'You...' I said, turning my head to try to look at him. 'You know what this is?'

'Yes,' he affirmed gently, and gave me a tight squeeze. 'Can't say I'm happy to find you've been... working through this all alone.'

I ignored the somewhat embarrassing statement and went for the other part. 'Quatre recognized it too. How in the hell...?'

'You sketched him, remember?' he told me and I had to stop and think about it. It had been a long time ago.

I blinked owlishly at the canvas in front of us, because I couldn't really turn far enough to see Heero all that well. 'You... recognize the man in this painting based on a two minute sketch I did all those years ago?'

'I had reason to memorize that face,' he murmured, and though his voice was soft, his tone was as hard as steel.

'Oh,' was the best I could come up with, but then I felt him tense and I made the effort to turn enough to see him. He'd spotted the other paintings and I wasn't surprised when he moved away from me to go look at them. I took the moment to clean out my brush; it would be nearing time to get ready for work, after all.

He gave Aleyah's portrait a glance and I saw him quirk a little, amused grin at it. Perhaps imagining what she was going to think of it. But then he looked further, and Allison's portrait he had to pick up.

'Oh, Duo,' he sighed, and it was my turn to go slip arms around him from behind. 'I'm sorry I wasn't here,' he told me and turned to kiss my cheek.

I shrugged and shared a grin with nobody in particular. 'Had plenty of company,' I quipped before I had a chance to think better of it. He set the picture carefully down and turned to pull me into his arms. He seemed to want to say a million things and I wasn't sure that any of it was going to be something I wanted to talk about. So, 'How are you feeling this morning?' I asked instead, before he had a chance.

'Stupid?' he chuckled after a moment, though I could tell he hadn't really wanted to change subjects.

'You know this is the part where I tell you how damn amazing you are, and you have to take it, because you did it to me on my 'morning after', right?' I grinned and kissed the side of his neck. It won me a full, if somewhat rueful laugh, but he didn't have a reply, so we just stood with our arms wrapped tight around each other. Offering with mere presence all the things that words might have made too painful.

He was the one who finally broke away, telling me, 'We have to get ready to go... it's getting late.'

'Guess that means I can't talk you into playing hooky?' I teased, though I wasn't really serious, I'd already missed enough work.

'Look where that got us last time,' he snorted and took my hand, giving it a tug just as though he thought he was really going to have to fight with me over it.

I followed him out of the studio and up the stairs, sighing dramatically and playing the game. It helped us put it all aside for the moment, and I guess that's what I'd been missing the most. Just another living being to help me focus enough not to think about the crap I didn't want to be thinking about.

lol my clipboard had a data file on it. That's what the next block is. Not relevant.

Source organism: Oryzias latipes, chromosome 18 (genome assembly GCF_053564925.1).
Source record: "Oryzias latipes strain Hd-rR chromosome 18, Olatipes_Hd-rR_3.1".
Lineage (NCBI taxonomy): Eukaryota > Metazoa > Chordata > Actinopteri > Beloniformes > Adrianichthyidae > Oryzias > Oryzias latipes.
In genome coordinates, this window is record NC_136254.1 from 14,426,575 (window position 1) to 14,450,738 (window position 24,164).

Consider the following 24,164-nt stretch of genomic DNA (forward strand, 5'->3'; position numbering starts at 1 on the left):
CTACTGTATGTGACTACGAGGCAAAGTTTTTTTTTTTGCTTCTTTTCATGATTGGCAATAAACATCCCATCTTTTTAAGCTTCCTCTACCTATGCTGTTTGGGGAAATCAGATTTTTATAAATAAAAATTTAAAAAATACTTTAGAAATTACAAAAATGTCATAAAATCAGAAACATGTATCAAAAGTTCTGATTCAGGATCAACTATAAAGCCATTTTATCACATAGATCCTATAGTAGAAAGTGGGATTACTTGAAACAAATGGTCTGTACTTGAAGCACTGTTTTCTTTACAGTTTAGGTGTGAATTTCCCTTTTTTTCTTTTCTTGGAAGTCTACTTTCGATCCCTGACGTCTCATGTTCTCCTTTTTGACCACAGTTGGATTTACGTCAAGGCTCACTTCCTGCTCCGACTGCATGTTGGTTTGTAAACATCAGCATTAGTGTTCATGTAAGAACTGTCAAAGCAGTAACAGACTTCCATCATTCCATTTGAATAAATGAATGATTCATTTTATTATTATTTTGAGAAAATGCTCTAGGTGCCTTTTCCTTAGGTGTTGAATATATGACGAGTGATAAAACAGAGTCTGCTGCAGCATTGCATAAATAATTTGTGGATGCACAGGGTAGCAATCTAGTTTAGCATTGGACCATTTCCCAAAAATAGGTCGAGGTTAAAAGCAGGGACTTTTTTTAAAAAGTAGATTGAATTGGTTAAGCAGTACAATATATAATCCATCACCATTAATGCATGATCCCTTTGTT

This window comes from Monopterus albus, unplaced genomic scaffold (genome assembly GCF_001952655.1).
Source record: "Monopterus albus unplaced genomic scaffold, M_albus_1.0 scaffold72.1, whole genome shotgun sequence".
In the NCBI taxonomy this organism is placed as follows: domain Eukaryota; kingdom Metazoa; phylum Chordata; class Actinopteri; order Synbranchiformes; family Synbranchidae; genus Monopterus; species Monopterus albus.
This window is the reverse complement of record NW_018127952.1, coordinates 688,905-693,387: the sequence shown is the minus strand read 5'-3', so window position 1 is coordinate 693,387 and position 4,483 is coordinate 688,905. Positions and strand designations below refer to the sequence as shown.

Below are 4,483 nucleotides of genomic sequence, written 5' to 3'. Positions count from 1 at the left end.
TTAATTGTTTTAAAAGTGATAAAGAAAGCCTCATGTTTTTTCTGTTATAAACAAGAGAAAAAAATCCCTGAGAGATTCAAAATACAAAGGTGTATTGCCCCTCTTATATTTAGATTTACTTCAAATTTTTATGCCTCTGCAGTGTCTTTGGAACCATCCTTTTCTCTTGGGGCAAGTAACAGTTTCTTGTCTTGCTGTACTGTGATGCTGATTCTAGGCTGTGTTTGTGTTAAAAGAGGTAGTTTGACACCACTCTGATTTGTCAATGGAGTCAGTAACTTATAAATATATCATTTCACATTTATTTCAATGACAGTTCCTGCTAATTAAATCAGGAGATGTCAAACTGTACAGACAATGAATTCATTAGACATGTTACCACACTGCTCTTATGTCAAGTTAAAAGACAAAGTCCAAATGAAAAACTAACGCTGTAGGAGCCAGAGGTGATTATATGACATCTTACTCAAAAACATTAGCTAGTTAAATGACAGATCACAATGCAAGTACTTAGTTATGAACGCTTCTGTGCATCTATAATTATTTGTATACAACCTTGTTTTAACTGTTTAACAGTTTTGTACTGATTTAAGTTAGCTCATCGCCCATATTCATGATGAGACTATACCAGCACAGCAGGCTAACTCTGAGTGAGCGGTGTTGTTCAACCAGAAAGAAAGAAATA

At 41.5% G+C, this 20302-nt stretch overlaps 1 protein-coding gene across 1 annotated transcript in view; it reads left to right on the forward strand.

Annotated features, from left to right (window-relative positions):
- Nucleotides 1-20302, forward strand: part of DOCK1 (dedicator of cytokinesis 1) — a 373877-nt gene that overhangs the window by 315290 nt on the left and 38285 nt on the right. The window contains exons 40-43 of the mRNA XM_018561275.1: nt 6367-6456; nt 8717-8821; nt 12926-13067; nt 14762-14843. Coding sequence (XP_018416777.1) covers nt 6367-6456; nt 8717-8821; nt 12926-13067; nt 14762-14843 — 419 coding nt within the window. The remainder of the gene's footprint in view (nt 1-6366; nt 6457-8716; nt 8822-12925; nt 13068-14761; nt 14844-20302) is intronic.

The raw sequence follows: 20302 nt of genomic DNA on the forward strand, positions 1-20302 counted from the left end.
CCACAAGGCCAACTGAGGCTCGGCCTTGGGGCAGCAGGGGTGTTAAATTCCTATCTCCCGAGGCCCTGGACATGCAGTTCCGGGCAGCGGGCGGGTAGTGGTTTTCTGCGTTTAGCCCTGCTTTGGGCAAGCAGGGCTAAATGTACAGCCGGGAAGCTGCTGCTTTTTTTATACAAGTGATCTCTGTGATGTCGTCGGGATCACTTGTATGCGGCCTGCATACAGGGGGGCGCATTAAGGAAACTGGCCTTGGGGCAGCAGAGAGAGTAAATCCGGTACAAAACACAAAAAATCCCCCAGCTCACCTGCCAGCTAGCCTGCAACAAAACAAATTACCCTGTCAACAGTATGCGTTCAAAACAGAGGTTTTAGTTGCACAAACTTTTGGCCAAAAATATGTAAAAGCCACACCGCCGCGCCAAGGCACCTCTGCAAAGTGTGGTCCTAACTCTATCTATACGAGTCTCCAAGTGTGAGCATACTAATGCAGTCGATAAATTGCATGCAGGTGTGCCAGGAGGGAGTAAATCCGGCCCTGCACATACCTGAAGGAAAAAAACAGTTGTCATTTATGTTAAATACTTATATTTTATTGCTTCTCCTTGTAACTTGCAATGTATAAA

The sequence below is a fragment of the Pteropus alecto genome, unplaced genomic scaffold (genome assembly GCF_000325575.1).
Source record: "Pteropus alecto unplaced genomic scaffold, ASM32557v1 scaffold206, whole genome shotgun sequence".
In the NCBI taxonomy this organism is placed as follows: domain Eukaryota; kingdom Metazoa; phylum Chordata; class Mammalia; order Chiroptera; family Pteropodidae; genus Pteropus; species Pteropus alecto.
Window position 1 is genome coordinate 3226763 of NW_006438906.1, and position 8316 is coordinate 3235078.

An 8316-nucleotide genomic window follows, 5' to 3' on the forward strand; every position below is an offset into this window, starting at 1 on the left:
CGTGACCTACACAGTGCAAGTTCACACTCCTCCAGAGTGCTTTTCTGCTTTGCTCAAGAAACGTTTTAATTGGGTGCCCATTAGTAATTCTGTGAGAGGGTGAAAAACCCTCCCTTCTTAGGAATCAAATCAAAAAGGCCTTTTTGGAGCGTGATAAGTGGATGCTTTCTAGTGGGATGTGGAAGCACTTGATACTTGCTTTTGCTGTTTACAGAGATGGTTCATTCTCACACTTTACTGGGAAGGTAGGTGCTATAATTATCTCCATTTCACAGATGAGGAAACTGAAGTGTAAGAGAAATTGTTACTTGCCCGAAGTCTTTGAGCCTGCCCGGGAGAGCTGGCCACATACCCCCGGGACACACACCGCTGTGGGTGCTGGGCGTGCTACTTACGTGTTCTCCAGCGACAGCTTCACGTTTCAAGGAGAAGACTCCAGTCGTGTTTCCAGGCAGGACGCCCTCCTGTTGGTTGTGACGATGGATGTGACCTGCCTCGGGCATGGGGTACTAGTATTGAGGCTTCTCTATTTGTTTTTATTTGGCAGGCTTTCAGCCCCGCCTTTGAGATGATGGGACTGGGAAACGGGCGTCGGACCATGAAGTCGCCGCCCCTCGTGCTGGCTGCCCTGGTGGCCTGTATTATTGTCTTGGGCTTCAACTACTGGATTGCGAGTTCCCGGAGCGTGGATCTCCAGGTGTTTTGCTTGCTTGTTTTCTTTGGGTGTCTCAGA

With Heero back in the house, even Jensen's portrait was... just another painting.

We cleaned up, we dressed, we ate breakfast and were on our merry way with only one awkward little moment as we made our way down the front steps. Heero gave me a look that told me he wanted to apologize again, and I just stepped up beside him, bumping shoulders with him and giving him a look that kept the words from coming out. Then we climbed in his car, following our routine just like he'd never been gone.

I cheerfully waved at a woman I took to be Ruthie's mother, from the fact that she was standing on her front lawn in her housecoat waiting for Buffy to finish watering the shrubs. She waved back, though she looked a little confused and a little embarrassed all at the same time. I made a mental note to walk down to their house some evening and introduce myself since I was becoming so acquainted with her kids.

'So,' Heero ventured hesitantly after a couple of blocks. 'You going to tell me some more about this... funeral we're going to this evening?'

Oh yeah. Guess that would be fair.

'It's not exactly a funeral,' I told him, looking out my side window. 'Have you ever been to an Irish wake?'

'No,' he said, 'but I think I get the gist of it.'

I sighed heavily. 'A Spacer send-off is kinda like that.'

'Spacer send-off?' he asked, sounding like he wasn't quite sure what to make of that.

'We...' I began and then rethought that. 'Spacer's don't really go in for the standard 'bury 'em in the dirt' kind of thing. So there's no real funeral.' Just a couple of friends to raise a final glass, space your ashes, and wave goodbye. A lot cheaper than a ground-bounder funeral too.